The invention will now be further described by way of example with reference to the drawing accompanying the complete specification in which:
FIG. 1 is a side elevation of one embodiment of a machine in accordance with the invention.
FIG. 2 is a plan view of the machine.
FIG. 3 is a perspective detail view of the drive mechanism.
Referring to FIGS. 1 and 2 the machine comprises a base 2 formed with a series of holes 4 into which a series of punches 6 are arranged to driven. Each punch 6 is formed with a rack 8 which engages the teeth of a pinion rod 10 extending along the machine and which engages the racks of all the punch rods.
The two ends of the pinion rod 10 are fixed to the ends 12 of a U-shaped operating handle 14 arcuate movement of the handle causing rotation of the pinion and downward movement of the punches. Thus if a packet of sheets of paper (not shown) is placed on the base 2 with the handle 14 in its vertical position, then on movement of the handle to its horizontal position (see FIG. 1) the punches are driven down through the packet to punch a series of holes in the packet. An adjustable stop 15, which is moveable across the machine, is provided in order to accomodate and guide the sheets of paper. The stop 15 is held in the position required according to the size of paper, by means of a locking knob 17. As the pinion rod 10 is of relatively small diameter and the distance of the cross member of the handle fairly well spaced from the ends 12 a relatively large force may be applied to the punches to drive them a short distance with a high mechanical advantage.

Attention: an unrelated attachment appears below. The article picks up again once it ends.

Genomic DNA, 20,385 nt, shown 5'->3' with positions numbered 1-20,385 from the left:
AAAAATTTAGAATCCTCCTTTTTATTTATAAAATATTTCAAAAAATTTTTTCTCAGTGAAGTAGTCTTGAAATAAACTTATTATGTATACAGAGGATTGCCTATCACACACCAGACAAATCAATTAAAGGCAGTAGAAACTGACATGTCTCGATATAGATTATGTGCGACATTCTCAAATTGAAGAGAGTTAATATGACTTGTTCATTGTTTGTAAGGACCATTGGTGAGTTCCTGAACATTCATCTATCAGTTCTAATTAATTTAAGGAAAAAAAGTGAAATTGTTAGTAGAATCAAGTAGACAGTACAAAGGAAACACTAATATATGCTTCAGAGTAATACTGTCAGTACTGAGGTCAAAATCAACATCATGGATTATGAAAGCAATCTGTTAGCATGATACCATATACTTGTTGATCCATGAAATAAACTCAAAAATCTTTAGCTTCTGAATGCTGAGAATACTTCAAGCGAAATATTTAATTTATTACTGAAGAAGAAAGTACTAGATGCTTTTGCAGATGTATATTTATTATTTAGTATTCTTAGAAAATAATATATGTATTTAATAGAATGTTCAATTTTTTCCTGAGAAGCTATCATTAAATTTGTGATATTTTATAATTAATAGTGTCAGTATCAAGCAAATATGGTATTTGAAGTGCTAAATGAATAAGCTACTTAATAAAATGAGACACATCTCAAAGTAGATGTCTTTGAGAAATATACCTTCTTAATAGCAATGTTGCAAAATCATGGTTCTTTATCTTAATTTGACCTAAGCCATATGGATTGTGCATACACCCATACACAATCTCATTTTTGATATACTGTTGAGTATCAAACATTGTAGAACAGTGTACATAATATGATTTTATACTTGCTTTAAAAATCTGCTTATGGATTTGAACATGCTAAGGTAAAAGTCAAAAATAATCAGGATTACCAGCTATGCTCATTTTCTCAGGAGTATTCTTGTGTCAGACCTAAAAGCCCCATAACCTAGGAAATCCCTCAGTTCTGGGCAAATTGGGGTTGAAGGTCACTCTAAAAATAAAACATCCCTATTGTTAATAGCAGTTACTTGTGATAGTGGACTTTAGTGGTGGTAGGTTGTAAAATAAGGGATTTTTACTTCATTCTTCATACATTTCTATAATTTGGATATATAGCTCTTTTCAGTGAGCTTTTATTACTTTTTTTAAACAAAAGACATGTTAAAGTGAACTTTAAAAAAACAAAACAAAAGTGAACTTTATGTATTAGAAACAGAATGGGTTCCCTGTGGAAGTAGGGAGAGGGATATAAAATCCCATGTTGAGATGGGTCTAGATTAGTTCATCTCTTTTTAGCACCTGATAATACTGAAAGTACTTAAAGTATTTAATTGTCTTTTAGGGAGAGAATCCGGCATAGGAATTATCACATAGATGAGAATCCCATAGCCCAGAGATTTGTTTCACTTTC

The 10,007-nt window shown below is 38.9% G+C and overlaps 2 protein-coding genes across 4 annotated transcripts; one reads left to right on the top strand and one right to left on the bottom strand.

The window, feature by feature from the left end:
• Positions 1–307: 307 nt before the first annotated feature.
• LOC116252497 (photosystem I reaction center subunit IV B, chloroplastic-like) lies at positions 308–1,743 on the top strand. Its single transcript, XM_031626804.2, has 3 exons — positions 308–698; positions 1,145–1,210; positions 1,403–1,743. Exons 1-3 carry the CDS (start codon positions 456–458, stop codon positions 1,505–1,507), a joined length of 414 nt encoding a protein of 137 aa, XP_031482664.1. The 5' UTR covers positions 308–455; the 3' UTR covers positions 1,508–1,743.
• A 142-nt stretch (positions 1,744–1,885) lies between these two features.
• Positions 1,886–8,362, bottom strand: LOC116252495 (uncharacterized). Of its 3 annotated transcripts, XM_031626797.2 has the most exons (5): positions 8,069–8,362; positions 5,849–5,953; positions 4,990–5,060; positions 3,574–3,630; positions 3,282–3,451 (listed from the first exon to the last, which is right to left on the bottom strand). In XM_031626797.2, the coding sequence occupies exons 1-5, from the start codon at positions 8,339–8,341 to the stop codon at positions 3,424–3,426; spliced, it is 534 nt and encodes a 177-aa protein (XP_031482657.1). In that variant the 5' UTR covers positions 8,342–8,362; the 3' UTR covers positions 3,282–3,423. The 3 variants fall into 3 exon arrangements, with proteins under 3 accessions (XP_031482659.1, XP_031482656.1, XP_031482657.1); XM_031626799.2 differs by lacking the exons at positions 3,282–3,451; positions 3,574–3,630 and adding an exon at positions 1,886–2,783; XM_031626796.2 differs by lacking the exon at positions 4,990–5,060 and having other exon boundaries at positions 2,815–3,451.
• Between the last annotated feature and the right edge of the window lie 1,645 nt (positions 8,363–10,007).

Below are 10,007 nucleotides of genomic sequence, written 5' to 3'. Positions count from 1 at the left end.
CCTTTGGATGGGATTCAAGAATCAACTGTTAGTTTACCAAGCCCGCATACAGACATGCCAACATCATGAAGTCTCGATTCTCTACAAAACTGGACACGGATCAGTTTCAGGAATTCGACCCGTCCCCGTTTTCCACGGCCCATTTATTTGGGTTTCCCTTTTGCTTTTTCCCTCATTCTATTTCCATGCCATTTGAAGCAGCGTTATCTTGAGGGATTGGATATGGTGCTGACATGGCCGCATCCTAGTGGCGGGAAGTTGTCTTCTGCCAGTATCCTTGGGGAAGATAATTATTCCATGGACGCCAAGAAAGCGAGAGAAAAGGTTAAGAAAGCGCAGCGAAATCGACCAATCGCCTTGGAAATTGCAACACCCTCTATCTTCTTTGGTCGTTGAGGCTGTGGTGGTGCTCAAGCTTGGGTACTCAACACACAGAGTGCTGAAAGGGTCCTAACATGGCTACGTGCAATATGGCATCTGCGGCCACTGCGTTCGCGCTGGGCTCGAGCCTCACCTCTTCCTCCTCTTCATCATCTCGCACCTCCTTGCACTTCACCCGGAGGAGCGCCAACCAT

The handle is moved back to its vertical position so enabling the packet of sheets to be removed.
In order to bind that, or another packet, a strip of Burn Bindings Wire element is placed with its prongs extending through the punched holes and is then placed in a closing press forming part of the machine. This press comprises a plate 16 slidably mounted on a platform 18 extending out from the base 2. The plate is carried by a rod 22 at each end of the machine. The other end of each rod is connected to an adjusting knob 24 through a slide 26. The slide 26 is linked to the end 12 of the handle 14, at each end of the machine, through a link 28. Movement of the handle to operate the punches also, through the link 28, pulls the plate 16 towards frame 20, which movement acts to squeeze the elements of the Wire-O binding element (not shown) located between the plate 16 and frame 20, therefore causing the prongs to close through the punched holes to bind the packet of sheets.
The link 28 is U-shaped so that slot 27 formed between the plate 16 and frame 20 is open ended, thus enabling packets of sheets of paper, larger in size than the width of the machine, to be bound. This also allows the packets to be slid in from the side of the machine. Link 28 has a flat bottom or stop area 29 which contacts the box 2 when the handle 14 is brought into its horizontal position, therefore preventing any further downward movement of the handle 14.
The size of the press and hence the size of elements receivable may be adjusted by the nuts 24 which engage the screwed outer end of the rod 24, adjustment of the nut moving the plate 16 relatively to the frame 20.
A stroke of the operating handle causes the rods 22 and hence the plate 16 to move through a longer stroke than the punches 6 but at a smaller mechanical advantage.
Instead of the drive being transmitted to the press through a link, it would be transmitted through a rack and pinion. The press is therefore attached to a member having a rack which meshes with a relatively large diameter pinion mounted at each end of the pinion rod, that meshes with the rack of the punch.
A further alternative is to replace both racks and pinions with levers. In this case the relatively smaller diameter pinion is replaced with a lever which extends out from a rod, and which engages with a groove, which replaces the rack, formed in the punch. The relatively larger diameter pinion is replaced by a lever which extends outwards from a sleeve fitted over each end of the rod and which engages in a groove formed in the member attached to the press.
Instead of being manually operably the machine may be power driven.